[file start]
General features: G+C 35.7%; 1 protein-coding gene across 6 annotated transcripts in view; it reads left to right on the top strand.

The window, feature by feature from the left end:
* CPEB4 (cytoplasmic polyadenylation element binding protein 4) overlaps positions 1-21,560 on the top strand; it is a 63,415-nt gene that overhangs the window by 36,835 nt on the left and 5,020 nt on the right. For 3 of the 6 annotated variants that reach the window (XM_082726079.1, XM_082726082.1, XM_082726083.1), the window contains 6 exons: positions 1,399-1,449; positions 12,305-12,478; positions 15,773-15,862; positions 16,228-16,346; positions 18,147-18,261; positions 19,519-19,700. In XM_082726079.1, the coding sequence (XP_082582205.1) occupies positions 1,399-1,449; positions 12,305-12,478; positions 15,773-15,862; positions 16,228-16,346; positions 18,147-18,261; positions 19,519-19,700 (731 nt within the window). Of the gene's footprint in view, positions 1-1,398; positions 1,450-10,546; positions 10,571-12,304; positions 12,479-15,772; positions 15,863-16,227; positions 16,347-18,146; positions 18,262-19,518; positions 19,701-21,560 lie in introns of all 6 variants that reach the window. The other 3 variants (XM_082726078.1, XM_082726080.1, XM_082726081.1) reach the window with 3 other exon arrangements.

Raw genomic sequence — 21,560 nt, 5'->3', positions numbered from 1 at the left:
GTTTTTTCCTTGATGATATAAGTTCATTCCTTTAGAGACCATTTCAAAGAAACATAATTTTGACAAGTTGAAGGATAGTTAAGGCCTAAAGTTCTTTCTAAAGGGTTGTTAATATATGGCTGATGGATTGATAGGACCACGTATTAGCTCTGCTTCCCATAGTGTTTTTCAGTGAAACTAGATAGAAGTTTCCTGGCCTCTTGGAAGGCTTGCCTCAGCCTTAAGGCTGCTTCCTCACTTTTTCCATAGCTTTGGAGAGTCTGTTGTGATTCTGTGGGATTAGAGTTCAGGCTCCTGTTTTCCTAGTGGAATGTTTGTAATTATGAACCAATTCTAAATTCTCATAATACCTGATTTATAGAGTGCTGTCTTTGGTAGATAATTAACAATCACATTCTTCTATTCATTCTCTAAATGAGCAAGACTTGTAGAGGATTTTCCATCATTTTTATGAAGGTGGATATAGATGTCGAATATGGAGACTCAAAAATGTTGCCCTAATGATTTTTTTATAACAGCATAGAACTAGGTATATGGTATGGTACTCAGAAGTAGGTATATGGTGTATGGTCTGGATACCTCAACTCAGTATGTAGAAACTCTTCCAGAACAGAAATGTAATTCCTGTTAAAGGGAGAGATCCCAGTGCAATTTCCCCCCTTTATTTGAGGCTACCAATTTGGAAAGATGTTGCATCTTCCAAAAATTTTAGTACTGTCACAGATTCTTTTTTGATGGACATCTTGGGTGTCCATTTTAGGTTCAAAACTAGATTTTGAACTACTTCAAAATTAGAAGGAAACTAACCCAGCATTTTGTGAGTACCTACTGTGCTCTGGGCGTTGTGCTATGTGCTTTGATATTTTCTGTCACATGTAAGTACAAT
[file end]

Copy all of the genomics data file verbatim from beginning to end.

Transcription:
General features: G+C 35.7%; 1 protein-coding gene across 6 annotated transcripts in view; it reads left to right on the top strand.

The window, feature by feature from the left end:
* CPEB4 (cytoplasmic polyadenylation element binding protein 4) overlaps positions 1-21,560 on the top strand; it is a 63,415-nt gene that overhangs the window by 36,835 nt on the left and 5,020 nt on the right. For 3 of the 6 annotated variants that reach the window (XM_082726079.1, XM_082726082.1, XM_082726083.1), the window contains 6 exons: positions 1,399-1,449; positions 12,305-12,478; positions 15,773-15,862; positions 16,228-16,346; positions 18,147-18,261; positions 19,519-19,700. In XM_082726079.1, the coding sequence (XP_082582205.1) occupies positions 1,399-1,449; positions 12,305-12,478; positions 15,773-15,862; positions 16,228-16,346; positions 18,147-18,261; positions 19,519-19,700 (731 nt within the window). Of the gene's footprint in view, positions 1-1,398; positions 1,450-10,546; positions 10,571-12,304; positions 12,479-15,772; positions 15,863-16,227; positions 16,347-18,146; positions 18,262-19,518; positions 19,701-21,560 lie in introns of all 6 variants that reach the window. The other 3 variants (XM_082726078.1, XM_082726080.1, XM_082726081.1) reach the window with 3 other exon arrangements.

Raw genomic sequence — 21,560 nt, 5'->3', positions numbered from 1 at the left:
GTTTTTTCCTTGATGATATAAGTTCATTCCTTTAGAGACCATTTCAAAGAAACATAATTTTGACAAGTTGAAGGATAGTTAAGGCCTAAAGTTCTTTCTAAAGGGTTGTTAATATATGGCTGATGGATTGATAGGACCACGTATTAGCTCTGCTTCCCATAGTGTTTTTCAGTGAAACTAGATAGAAGTTTCCTGGCCTCTTGGAAGGCTTGCCTCAGCCTTAAGGCTGCTTCCTCACTTTTTCCATAGCTTTGGAGAGTCTGTTGTGATTCTGTGGGATTAGAGTTCAGGCTCCTGTTTTCCTAGTGGAATGTTTGTAATTATGAACCAATTCTAAATTCTCATAATACCTGATTTATAGAGTGCTGTCTTTGGTAGATAATTAACAATCACATTCTTCTATTCATTCTCTAAATGAGCAAGACTTGTAGAGGATTTTCCATCATTTTTATGAAGGTGGATATAGATGTCGAATATGGAGACTCAAAAATGTTGCCCTAATGATTTTTTTATAACAGCATAGAACTAGGTATATGGTATGGTACTCAGAAGTAGGTATATGGTGTATGGTCTGGATACCTCAACTCAGTATGTAGAAACTCTTCCAGAACAGAAATGTAATTCCTGTTAAAGGGAGAGATCCCAGTGCAATTTCCCCCCTTTATTTGAGGCTACCAATTTGGAAAGATGTTGCATCTTCCAAAAATTTTAGTACTGTCACAGATTCTTTTTTGATGGACATCTTGGGTGTCCATTTTAGGTTCAAAACTAGATTTTGAACTACTTCAAAATTAGAAGGAAACTAACCCAGCATTTTGTGAGTACCTACTGTGCTCTGGGCGTTGTGCTATGTGCTTTGATATTTTCTGTCACATGTAAGTACAAT